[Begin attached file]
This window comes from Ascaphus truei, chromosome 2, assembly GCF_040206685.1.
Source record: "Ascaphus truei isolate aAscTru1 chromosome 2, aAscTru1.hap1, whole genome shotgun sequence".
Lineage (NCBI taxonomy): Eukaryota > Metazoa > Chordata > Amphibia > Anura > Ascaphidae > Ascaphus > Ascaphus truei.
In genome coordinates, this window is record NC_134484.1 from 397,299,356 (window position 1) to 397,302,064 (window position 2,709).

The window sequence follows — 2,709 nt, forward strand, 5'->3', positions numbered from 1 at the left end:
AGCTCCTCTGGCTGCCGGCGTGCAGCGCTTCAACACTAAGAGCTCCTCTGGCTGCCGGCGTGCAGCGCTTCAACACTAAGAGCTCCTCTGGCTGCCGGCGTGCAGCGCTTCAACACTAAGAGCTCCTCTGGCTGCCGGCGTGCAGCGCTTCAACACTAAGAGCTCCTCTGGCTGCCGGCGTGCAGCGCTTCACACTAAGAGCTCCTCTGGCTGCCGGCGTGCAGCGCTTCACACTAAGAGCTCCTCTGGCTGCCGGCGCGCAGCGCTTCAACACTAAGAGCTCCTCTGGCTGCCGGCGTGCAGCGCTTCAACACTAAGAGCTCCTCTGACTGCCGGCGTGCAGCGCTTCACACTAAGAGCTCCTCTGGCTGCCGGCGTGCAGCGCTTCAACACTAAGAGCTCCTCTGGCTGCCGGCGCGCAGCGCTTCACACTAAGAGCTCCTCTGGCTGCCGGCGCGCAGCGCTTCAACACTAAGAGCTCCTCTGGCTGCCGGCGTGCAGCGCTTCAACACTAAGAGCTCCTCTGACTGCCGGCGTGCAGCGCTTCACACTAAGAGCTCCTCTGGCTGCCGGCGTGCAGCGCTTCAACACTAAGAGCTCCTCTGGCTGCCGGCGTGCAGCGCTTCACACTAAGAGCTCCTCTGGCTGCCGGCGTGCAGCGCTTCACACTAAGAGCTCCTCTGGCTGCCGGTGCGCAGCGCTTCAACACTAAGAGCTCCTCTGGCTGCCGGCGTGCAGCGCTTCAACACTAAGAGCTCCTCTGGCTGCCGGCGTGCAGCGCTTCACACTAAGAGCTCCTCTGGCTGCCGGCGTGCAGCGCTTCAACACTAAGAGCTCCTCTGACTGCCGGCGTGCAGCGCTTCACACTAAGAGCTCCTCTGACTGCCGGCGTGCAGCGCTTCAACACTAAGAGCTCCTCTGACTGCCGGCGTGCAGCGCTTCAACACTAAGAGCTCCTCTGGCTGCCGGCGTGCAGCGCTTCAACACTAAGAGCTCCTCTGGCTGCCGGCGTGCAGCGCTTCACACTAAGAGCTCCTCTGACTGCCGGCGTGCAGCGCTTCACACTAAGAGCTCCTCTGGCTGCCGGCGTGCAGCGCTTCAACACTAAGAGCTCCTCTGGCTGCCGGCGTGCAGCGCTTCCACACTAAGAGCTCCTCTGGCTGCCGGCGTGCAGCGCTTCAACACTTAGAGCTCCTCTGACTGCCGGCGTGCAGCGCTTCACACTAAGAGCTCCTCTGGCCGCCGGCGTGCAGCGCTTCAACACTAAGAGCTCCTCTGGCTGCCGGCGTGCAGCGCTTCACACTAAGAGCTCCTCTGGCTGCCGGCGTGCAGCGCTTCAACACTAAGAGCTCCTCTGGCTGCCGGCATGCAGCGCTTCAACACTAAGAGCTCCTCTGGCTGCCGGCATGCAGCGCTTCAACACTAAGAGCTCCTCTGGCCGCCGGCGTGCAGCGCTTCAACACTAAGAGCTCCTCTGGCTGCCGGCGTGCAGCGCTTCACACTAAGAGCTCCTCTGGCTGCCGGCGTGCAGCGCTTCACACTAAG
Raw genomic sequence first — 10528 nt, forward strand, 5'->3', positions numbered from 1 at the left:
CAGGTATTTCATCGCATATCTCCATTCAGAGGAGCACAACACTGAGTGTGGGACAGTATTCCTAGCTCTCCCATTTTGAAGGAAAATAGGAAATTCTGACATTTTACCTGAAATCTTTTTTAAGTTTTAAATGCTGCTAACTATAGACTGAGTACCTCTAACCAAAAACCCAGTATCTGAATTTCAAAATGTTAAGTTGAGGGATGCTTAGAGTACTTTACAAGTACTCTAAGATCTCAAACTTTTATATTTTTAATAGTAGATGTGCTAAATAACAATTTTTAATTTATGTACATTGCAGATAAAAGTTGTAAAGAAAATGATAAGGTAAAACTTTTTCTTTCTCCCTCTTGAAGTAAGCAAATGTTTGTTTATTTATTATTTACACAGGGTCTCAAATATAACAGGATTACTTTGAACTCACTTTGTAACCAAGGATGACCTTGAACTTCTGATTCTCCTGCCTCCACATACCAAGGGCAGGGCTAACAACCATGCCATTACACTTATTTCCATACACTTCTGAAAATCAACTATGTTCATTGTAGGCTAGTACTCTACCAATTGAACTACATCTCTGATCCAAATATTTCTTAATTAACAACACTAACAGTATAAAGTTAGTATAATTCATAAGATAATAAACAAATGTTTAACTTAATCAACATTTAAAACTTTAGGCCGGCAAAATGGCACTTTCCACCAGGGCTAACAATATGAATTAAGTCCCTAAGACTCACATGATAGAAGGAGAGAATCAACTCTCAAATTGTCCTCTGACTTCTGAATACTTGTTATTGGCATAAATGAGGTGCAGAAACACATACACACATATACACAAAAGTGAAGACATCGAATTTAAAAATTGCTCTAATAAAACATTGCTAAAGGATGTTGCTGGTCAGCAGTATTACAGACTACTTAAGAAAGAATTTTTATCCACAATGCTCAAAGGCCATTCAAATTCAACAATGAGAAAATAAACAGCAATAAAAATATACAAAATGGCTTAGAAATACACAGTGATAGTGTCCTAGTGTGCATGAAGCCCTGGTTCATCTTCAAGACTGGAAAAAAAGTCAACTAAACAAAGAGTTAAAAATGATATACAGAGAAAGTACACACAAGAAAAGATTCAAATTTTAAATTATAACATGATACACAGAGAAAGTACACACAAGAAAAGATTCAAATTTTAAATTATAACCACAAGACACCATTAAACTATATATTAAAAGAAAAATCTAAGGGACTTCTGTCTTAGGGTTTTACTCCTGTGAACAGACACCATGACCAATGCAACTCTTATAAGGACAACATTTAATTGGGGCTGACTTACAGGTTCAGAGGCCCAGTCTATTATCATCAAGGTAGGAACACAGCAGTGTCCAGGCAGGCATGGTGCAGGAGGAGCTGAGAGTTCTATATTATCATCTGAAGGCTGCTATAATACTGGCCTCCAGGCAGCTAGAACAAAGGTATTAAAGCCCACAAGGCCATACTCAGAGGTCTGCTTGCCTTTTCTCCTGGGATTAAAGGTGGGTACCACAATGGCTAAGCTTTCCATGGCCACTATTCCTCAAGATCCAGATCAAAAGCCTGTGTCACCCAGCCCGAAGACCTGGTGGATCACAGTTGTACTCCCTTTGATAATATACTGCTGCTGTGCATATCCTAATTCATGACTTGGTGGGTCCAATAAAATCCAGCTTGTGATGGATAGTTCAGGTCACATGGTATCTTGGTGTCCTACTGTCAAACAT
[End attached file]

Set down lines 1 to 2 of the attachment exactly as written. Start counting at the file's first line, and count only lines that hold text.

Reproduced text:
This window comes from Ascaphus truei, chromosome 2, assembly GCF_040206685.1.
Source record: "Ascaphus truei isolate aAscTru1 chromosome 2, aAscTru1.hap1, whole genome shotgun sequence".